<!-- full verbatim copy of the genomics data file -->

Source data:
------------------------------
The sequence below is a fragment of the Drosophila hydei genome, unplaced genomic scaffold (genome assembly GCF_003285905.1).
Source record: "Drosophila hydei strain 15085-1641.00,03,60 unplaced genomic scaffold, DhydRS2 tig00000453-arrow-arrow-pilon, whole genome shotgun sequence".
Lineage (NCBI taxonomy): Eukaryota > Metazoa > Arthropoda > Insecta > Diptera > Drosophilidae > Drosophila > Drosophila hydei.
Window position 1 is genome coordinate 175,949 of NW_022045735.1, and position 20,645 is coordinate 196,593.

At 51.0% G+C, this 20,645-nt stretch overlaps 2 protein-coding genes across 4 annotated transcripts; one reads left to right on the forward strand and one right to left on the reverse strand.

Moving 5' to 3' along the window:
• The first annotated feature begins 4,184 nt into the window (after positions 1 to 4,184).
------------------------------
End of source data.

The sequence below is a fragment of the Drosophila hydei genome, unplaced genomic scaffold (genome assembly GCF_003285905.1).
Source record: "Drosophila hydei strain 15085-1641.00,03,60 unplaced genomic scaffold, DhydRS2 tig00000453-arrow-arrow-pilon, whole genome shotgun sequence".
Lineage (NCBI taxonomy): Eukaryota > Metazoa > Arthropoda > Insecta > Diptera > Drosophilidae > Drosophila > Drosophila hydei.
Window position 1 is genome coordinate 175,949 of NW_022045735.1, and position 20,645 is coordinate 196,593.

At 51.0% G+C, this 20,645-nt stretch overlaps 2 protein-coding genes across 4 annotated transcripts; one reads left to right on the forward strand and one right to left on the reverse strand.

Moving 5' to 3' along the window:
• The first annotated feature begins 4,184 nt into the window (after positions 1 to 4,184).